Tue. Jul 5th, 2022

Pat Cummins’ earliest days as test captain question the potential for him to reach his rightful place on Australia’s list of all-time greats.

Not whether he gets the credit to roll, rather how far he can climb.

Leadership will either make him a more famous champion – like Richie Benaud and Allan Border – or become a burden to lug around with the potential to diminish his average a bit.

So far, so perfect; he is on top of the world.

Right now, the best Cummins comparison to Australian cricket royalty may be the late Alan Davidson AM MBE, whose memorial service was held at SCG fourteen days ago.

Both were born in New South Wales at 64 years of age.

Davidson was an athletic left-arm fast bowler, with high action and a sense of opportunity.

He finished his 44-Test career with 186 wickets averaging 20.53. His best performance was 7-93.

A black and white image of Alan Davidson bowling in the nets in England in 1953.
Davidson was the focal point of the Australian bowling attack for much of his test career.(Getty: S & G / PA Images)

He became the first man to make 100 runs and take 10 wickets in the same match (he did this with a broken finger in the 1960-61 draw test against the West Indies in Brisbane).

“Not bad for a kid who grew up with nothing who came to SCG as a kid to see people like (Don) Bradman and (Sid) Barnes who played a game of rugby league here as a schoolboy and declared there and then his next match be a game of cricket, “wrote journalist Andrew Webster in his new book on SCG, If These Walls Could Talk.

Cummins, now playing his 35th Test, has taken 169 wickets with an average of 21.18. His best return is 6-23 (match count of 10-62).

Like Davidson, he is the type of athlete who could have practiced several high-level sports.

The new skipper is 23rd on the Australian men’s test wicket-taker’s list. He could climb as high as third. He is 28 years old, with only Shane Warne (708) and Glenn McGrath’s (563) career inventories seemingly out of reach.

‘Memories hang on’

Davidson’s record with the bat was better than Cummins’.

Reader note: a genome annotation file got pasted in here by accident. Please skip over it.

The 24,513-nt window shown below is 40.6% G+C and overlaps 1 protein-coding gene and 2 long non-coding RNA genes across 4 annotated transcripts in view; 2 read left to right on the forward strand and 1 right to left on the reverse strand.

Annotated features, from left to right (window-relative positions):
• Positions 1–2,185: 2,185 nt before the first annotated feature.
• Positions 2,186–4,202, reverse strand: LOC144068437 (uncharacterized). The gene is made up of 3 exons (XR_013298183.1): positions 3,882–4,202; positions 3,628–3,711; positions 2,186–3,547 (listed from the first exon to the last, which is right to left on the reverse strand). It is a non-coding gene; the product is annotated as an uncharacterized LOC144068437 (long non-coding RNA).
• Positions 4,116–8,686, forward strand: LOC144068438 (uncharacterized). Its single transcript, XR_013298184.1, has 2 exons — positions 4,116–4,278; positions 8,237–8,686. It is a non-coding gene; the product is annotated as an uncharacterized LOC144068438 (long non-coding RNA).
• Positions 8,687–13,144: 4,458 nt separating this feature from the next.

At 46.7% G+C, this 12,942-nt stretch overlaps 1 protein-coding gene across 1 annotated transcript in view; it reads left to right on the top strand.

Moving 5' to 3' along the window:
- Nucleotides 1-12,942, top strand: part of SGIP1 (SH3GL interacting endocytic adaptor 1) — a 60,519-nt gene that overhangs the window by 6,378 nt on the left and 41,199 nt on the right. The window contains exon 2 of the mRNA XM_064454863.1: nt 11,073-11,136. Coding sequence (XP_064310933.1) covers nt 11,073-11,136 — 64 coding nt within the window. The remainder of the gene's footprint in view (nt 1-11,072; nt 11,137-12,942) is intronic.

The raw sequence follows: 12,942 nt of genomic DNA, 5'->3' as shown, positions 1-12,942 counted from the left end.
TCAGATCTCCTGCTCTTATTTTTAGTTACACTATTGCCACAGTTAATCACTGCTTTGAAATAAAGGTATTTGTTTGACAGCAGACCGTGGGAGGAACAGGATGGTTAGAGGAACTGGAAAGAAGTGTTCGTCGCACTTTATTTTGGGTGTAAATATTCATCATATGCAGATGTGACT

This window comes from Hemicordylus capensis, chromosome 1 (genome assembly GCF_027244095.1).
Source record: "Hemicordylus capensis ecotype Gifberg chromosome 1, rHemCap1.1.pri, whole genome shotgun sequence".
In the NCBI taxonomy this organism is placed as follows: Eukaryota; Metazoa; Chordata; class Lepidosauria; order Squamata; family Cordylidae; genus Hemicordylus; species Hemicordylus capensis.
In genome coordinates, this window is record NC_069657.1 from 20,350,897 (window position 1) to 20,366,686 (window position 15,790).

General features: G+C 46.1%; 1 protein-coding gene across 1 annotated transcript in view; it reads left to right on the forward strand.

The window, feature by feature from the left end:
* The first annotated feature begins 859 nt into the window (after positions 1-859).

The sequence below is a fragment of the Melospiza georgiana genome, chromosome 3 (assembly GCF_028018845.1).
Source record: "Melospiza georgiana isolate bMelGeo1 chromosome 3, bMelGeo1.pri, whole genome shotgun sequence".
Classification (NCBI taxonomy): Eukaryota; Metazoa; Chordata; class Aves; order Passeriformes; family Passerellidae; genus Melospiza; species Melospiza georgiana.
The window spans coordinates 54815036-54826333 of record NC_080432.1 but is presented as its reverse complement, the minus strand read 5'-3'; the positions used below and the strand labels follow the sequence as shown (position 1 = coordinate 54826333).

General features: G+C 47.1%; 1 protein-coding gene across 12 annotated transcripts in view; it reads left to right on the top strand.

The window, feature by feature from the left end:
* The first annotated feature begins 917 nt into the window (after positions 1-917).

In his 61 innings, the all-rounder made 1,328 runs with an average of 24.59.

Cummins has beaten 50 times in tests in 708 races. His batting average of 16.46 is surprisingly low for a player who often seems comfortable as a top-order batter on the fold.

Statistics will only tell you so much.

An Australian bowler pumps his fist as he runs close to an English dough in the first men's Ashes Test at Gabba.
Cummins led by a good example with five wickets in England’s first innings in the initial Ashes Test.(Getty: Chris Hyde)

The best compliment you can give Cummins is to say he treats the game with the same respect that Davidson swore.

“Davo was a great guy,” said sports historian and lead author Ian Heads.

“Games are built around people like him, and the memories hang on.”

The memorial service for Davidson at SCG was attended by masters past and present.

“A lot of things were said about Davo,” Heads said.

“And they were all true.”

Davidson was a fan of the Cummins.

In 2014, the then 85-year-old said: “He has a great future. He is not just a bowler, he can bat well and is extremely good in the field.

“Pat Cummins is a real talent for me, and I think so [ability to bat] will make a hell of a difference in the future.

“His whole career is ahead of him.”

Webster saw similarities between Davidson and Cummins that led him to believe that the latter would be able to handle the pressure of being a test captain.

“I was so lucky to have lunch with them both,” he said.

“I do not think he will be overwhelmed by the workload or the apartment.”

Davidson was inducted into the International Cricket Council Hall of Fame in 2011.

Cummins’ place on all-time lists has an asterisk (* see this field).

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